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"A lot," Beroiz says.
"What's a lot? Can you quantify that? Like an hour a day?"
"Try six. At least as we get near the competition."
"No, seriously. Seriously?"
The social dancers, namely the ones who opt not to enter the competition, will practice for two hours a week. Gays get priority. You don't have to be homosexual to take the classes — "fruit flies" (a.k.a. straights who hang around gays) are welcome — but it does seem to help. At a recent same-sex dance championship competition, a drag queen wore heels higher than Beroiz's and the drag queen was still faster.
"Place your hand on your hip and lean your weight on that leg," Beroiz commands. I'm dancing with a man named Michelle. Neither she/he nor I has ever taken a ballroom class, and the "quick, slow, quick-quick, slow" is rough going at first. But eventually we find our groove, and what we're doing starts to resemble actual dancing rather than the spasms of a dying antelope.
Beroiz insists that steps should be performed so clearly and precisely that someone watching our feet could learn the dance in a matter of minutes. "That swishing motion comes from moving your knees, not your hips," he explains. "Have you ever seen hula dancers wiggling their hips? They're really wiggling their knees. So let's get used to this starting position." He observes Valentine's dance partner. "Good. Exactly like that."
"Huh? Wha ... ?" says Padula, who wasn't paying attention. "Oh, this is just how I stand."
Contrary to what you might think, what with this being one of the gayest cities in the nation, men who want to dance with men in Los Angeles don't have a lot of options. They're stuck grinding up against each other to the same mm-tsk-mm-tsk-mm-tsk, bass-heavy, canned electronic beats at the same few insular clubs, or at the giant circuit parties that sweep through the city. For sure those have their place, but whatever happened to a little traditional, old-fashioned, romantic, man-woos-man, woman-woos-woman courtship? Beroiz finds it tragic that gay couples are more comfortable kissing each other at the mall than dancing in each other's arms at formal events.
To help their cause, Beroiz and Valentine are full of media-ready quotes: "You can keep gay people from getting married, but I'll be damned if you'll keep us from dancing." And: "Humans are the only animal that dances." And: "It's about time we had gay ballroom dancing. All the professional ballroom dancers are gay anyway." And: "West Hollywood will do ballroom, but we'll do it in better shoes. That's what sets us apart."
Good thing, because of course the two are in production talks to turn their gay-ballroom class into a reality-TV show. I imagine, as there was during class, that there will be all kinds of drama: Beroiz egging on Valentine relentlessly; gays talking smack about lesbians and their co-dependent dance issues (Beroiz: "Ahem! You can tell who's co-dependent here. It's the people who crowd their partners"); boys checking each other out; girls dragging other reluctant girls in; couples bitterly envious of their rivals' fancy footwork; everybody railing about the bigotry of mainstream professional-dance organizations and national competitions that won't let same-sex couples compete — even though their skills are just as tight as those of opposite-sex couples. It'll be twinkle-toes and eyes like daggers.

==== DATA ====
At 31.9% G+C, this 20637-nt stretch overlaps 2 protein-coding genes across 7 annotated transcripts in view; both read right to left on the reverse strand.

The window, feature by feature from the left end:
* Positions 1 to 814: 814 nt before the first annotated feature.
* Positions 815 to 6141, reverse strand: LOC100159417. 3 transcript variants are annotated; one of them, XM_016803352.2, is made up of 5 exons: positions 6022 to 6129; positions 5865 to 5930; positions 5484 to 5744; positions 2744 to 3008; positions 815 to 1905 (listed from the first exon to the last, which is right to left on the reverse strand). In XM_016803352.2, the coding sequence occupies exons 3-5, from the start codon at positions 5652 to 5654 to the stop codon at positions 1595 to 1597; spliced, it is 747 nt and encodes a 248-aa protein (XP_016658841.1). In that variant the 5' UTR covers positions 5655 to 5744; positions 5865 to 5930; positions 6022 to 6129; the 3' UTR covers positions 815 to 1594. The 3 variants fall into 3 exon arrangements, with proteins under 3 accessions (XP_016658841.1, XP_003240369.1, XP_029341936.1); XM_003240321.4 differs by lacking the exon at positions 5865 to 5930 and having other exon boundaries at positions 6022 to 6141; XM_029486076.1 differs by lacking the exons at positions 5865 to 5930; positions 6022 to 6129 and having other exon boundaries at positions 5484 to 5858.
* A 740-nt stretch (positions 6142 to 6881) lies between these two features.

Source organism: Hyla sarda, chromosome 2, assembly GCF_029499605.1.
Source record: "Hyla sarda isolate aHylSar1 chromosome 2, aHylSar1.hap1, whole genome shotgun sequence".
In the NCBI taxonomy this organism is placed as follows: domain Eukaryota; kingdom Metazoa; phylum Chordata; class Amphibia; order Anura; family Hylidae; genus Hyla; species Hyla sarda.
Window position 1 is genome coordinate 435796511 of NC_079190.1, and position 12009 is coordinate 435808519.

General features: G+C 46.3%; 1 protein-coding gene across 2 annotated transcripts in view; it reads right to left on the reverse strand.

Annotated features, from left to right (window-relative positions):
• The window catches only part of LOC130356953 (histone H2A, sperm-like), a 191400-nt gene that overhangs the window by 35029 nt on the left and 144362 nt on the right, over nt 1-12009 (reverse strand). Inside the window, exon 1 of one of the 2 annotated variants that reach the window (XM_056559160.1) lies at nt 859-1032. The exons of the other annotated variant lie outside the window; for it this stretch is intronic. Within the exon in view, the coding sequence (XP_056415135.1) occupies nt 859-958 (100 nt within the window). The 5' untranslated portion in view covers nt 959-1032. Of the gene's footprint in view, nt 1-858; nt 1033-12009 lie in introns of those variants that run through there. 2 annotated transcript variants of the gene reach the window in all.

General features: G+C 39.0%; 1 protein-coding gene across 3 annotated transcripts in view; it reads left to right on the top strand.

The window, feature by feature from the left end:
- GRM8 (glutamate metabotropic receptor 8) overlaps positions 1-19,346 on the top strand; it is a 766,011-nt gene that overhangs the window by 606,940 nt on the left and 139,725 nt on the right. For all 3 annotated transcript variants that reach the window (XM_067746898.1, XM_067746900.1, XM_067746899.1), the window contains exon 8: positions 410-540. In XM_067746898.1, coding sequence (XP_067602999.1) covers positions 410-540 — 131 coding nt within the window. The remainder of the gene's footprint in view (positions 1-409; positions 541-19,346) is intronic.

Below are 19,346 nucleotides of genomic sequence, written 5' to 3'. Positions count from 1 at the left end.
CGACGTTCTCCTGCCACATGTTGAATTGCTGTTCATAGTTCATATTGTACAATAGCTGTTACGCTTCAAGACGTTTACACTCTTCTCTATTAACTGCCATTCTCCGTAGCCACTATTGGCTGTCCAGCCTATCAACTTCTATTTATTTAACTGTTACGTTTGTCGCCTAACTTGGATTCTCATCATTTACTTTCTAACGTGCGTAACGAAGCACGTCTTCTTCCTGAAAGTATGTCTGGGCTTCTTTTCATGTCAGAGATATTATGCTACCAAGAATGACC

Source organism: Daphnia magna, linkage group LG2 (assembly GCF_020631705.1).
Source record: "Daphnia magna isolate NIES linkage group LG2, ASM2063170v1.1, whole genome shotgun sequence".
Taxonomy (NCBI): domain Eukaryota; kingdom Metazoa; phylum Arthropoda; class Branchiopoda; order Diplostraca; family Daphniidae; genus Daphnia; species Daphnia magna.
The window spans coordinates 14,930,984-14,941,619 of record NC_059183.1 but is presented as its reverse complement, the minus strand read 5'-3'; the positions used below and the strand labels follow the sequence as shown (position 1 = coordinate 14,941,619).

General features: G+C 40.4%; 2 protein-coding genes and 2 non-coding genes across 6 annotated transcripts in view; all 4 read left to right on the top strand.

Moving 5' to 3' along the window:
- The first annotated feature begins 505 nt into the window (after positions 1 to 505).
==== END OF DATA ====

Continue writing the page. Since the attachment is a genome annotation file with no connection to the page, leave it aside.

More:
A few nights before our lesson, Valentine invites a bunch of people to the Opera club in Hollywood to watch Beroiz and his spry assistant David dance the rumba. They circle each other warily like lions, eyes locked, muscles taut. Sometimes Beroiz leads, sometimes David. They push and pull apart, embracing and twisting, lifting each other in ways that no man-woman couple could or would do. It is breathtaking, studied, gymnastically (but not crudely) sexy and, even to those in the club who aren't gay, undeniably sensuous. All the elements of good ballroom are accounted for.
"Are you signing up for the class?" I ask one of the guests afterward.
"I'll do it as long as there's booty action. If there isn't, gay men will find a way to put booty action into it," says Lucian. He points to his butt. "This thing's got a mind of its own."
Gay Ballroom with instructor Christopher Beroiz, Plummer Park Community Center, 7377 Santa Monica Blvd., W. Hlywd. Six-week series begins March 1; $200 per couple, $125 for singles; non-same-sex students admitted on limited basis as space allows. For more information: Producer Steve Valentine, email@example.com, www.gayballroom.tv or Plummer Park Community Center, (323) 845-0174.